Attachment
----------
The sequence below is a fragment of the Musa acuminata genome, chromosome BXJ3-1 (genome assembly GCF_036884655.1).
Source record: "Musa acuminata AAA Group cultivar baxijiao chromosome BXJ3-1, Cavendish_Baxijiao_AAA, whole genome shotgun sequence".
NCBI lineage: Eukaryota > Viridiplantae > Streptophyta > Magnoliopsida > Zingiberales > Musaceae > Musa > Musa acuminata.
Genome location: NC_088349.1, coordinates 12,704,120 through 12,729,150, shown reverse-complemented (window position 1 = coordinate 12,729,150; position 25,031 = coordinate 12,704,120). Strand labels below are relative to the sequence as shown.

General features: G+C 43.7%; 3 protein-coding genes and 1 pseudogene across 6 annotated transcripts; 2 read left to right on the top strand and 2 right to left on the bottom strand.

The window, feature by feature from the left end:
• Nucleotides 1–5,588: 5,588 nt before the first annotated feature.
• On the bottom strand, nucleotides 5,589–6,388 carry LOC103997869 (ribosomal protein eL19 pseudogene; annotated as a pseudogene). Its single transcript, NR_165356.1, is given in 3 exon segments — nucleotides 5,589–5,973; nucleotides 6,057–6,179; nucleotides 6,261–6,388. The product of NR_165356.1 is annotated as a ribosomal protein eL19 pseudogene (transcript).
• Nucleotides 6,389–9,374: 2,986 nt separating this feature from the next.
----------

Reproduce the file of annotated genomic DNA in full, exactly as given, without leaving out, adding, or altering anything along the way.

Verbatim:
The sequence below is a fragment of the Musa acuminata genome, chromosome BXJ3-1 (genome assembly GCF_036884655.1).
Source record: "Musa acuminata AAA Group cultivar baxijiao chromosome BXJ3-1, Cavendish_Baxijiao_AAA, whole genome shotgun sequence".
NCBI lineage: Eukaryota > Viridiplantae > Streptophyta > Magnoliopsida > Zingiberales > Musaceae > Musa > Musa acuminata.
Genome location: NC_088349.1, coordinates 12,704,120 through 12,729,150, shown reverse-complemented (window position 1 = coordinate 12,729,150; position 25,031 = coordinate 12,704,120). Strand labels below are relative to the sequence as shown.

General features: G+C 43.7%; 3 protein-coding genes and 1 pseudogene across 6 annotated transcripts; 2 read left to right on the top strand and 2 right to left on the bottom strand.

The window, feature by feature from the left end:
• Nucleotides 1–5,588: 5,588 nt before the first annotated feature.
• On the bottom strand, nucleotides 5,589–6,388 carry LOC103997869 (ribosomal protein eL19 pseudogene; annotated as a pseudogene). Its single transcript, NR_165356.1, is given in 3 exon segments — nucleotides 5,589–5,973; nucleotides 6,057–6,179; nucleotides 6,261–6,388. The product of NR_165356.1 is annotated as a ribosomal protein eL19 pseudogene (transcript).
• Nucleotides 6,389–9,374: 2,986 nt separating this feature from the next.